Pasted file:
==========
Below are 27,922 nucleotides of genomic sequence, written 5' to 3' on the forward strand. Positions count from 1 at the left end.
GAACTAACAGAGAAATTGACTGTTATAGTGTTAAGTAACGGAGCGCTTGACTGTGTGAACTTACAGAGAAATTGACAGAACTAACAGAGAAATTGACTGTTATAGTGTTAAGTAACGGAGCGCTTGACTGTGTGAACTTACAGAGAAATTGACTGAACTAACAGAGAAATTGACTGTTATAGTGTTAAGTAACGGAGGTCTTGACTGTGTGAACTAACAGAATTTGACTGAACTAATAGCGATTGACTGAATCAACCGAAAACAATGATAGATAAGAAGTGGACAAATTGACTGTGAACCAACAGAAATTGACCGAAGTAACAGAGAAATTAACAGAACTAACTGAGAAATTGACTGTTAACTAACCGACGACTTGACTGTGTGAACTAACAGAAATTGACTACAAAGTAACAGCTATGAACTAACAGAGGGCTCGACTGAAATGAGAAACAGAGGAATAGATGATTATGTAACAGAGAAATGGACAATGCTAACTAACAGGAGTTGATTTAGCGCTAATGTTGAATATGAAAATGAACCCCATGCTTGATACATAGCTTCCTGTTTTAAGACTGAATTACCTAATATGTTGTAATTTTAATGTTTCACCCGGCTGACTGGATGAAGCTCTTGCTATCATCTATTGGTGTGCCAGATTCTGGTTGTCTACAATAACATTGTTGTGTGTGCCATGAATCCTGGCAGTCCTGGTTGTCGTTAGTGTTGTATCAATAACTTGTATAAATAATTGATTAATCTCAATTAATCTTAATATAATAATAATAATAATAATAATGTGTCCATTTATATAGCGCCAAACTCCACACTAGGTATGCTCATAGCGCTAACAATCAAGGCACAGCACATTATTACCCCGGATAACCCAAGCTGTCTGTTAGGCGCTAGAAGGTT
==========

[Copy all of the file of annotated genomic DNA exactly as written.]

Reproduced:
Below are 27,922 nucleotides of genomic sequence, written 5' to 3' on the forward strand. Positions count from 1 at the left end.
GAACTAACAGAGAAATTGACTGTTATAGTGTTAAGTAACGGAGCGCTTGACTGTGTGAACTTACAGAGAAATTGACAGAACTAACAGAGAAATTGACTGTTATAGTGTTAAGTAACGGAGCGCTTGACTGTGTGAACTTACAGAGAAATTGACTGAACTAACAGAGAAATTGACTGTTATAGTGTTAAGTAACGGAGGTCTTGACTGTGTGAACTAACAGAATTTGACTGAACTAATAGCGATTGACTGAATCAACCGAAAACAATGATAGATAAGAAGTGGACAAATTGACTGTGAACCAACAGAAATTGACCGAAGTAACAGAGAAATTAACAGAACTAACTGAGAAATTGACTGTTAACTAACCGACGACTTGACTGTGTGAACTAACAGAAATTGACTACAAAGTAACAGCTATGAACTAACAGAGGGCTCGACTGAAATGAGAAACAGAGGAATAGATGATTATGTAACAGAGAAATGGACAATGCTAACTAACAGGAGTTGATTTAGCGCTAATGTTGAATATGAAAATGAACCCCATGCTTGATACATAGCTTCCTGTTTTAAGACTGAATTACCTAATATGTTGTAATTTTAATGTTTCACCCGGCTGACTGGATGAAGCTCTTGCTATCATCTATTGGTGTGCCAGATTCTGGTTGTCTACAATAACATTGTTGTGTGTGCCATGAATCCTGGCAGTCCTGGTTGTCGTTAGTGTTGTATCAATAACTTGTATAAATAATTGATTAATCTCAATTAATCTTAATATAATAATAATAATAATAATAATGTGTCCATTTATATAGCGCCAAACTCCACACTAGGTATGCTCATAGCGCTAACAATCAAGGCACAGCACATTATTACCCCGGATAACCCAAGCTGTCTGTTAGGCGCTAGAAGGTT